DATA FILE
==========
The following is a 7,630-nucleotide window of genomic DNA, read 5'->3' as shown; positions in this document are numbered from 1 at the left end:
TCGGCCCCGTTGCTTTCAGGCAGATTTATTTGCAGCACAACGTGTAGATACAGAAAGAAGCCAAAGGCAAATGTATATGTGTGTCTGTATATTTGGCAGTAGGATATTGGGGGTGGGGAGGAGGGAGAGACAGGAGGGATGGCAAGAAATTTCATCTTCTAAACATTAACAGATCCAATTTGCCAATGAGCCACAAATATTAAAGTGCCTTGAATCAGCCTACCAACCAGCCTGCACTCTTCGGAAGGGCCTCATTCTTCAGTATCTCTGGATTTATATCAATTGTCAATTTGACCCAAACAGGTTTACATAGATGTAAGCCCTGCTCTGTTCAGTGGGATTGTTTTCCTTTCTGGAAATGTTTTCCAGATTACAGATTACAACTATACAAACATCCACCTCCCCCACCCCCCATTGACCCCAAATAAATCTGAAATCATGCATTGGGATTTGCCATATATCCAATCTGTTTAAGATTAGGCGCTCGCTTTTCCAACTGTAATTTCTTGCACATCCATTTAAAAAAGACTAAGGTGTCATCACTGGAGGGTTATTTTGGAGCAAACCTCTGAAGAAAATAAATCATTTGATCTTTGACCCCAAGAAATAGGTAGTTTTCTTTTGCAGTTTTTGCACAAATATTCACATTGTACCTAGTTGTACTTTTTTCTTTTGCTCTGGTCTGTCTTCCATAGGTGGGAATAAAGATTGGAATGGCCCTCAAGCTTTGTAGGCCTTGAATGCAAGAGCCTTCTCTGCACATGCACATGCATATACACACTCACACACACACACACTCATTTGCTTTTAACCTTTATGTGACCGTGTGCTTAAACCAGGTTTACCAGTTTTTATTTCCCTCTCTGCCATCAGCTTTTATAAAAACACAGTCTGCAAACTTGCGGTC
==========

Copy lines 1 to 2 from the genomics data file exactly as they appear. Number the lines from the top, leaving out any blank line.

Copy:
The following is a 7,630-nucleotide window of genomic DNA, read 5'->3' as shown; positions in this document are numbered from 1 at the left end:
TCGGCCCCGTTGCTTTCAGGCAGATTTATTTGCAGCACAACGTGTAGATACAGAAAGAAGCCAAAGGCAAATGTATATGTGTGTCTGTATATTTGGCAGTAGGATATTGGGGGTGGGGAGGAGGGAGAGACAGGAGGGATGGCAAGAAATTTCATCTTCTAAACATTAACAGATCCAATTTGCCAATGAGCCACAAATATTAAAGTGCCTTGAATCAGCCTACCAACCAGCCTGCACTCTTCGGAAGGGCCTCATTCTTCAGTATCTCTGGATTTATATCAATTGTCAATTTGACCCAAACAGGTTTACATAGATGTAAGCCCTGCTCTGTTCAGTGGGATTGTTTTCCTTTCTGGAAATGTTTTCCAGATTACAGATTACAACTATACAAACATCCACCTCCCCCACCCCCCATTGACCCCAAATAAATCTGAAATCATGCATTGGGATTTGCCATATATCCAATCTGTTTAAGATTAGGCGCTCGCTTTTCCAACTGTAATTTCTTGCACATCCATTTAAAAAAGACTAAGGTGTCATCACTGGAGGGTTATTTTGGAGCAAACCTCTGAAGAAAATAAATCATTTGATCTTTGACCCCAAGAAATAGGTAGTTTTCTTTTGCAGTTTTTGCACAAATATTCACATTGTACCTAGTTGTACTTTTTTCTTTTGCTCTGGTCTGTCTTCCATAGGTGGGAATAAAGATTGGAATGGCCCTCAAGCTTTGTAGGCCTTGAATGCAAGAGCCTTCTCTGCACATGCACATGCATATACACACTCACACACACACACACTCATTTGCTTTTAACCTTTATGTGACCGTGTGCTTAAACCAGGTTTACCAGTTTTTATTTCCCTCTCTGCCATCAGCTTTTATAAAAACACAGTCTGCAAACTTGCGGTC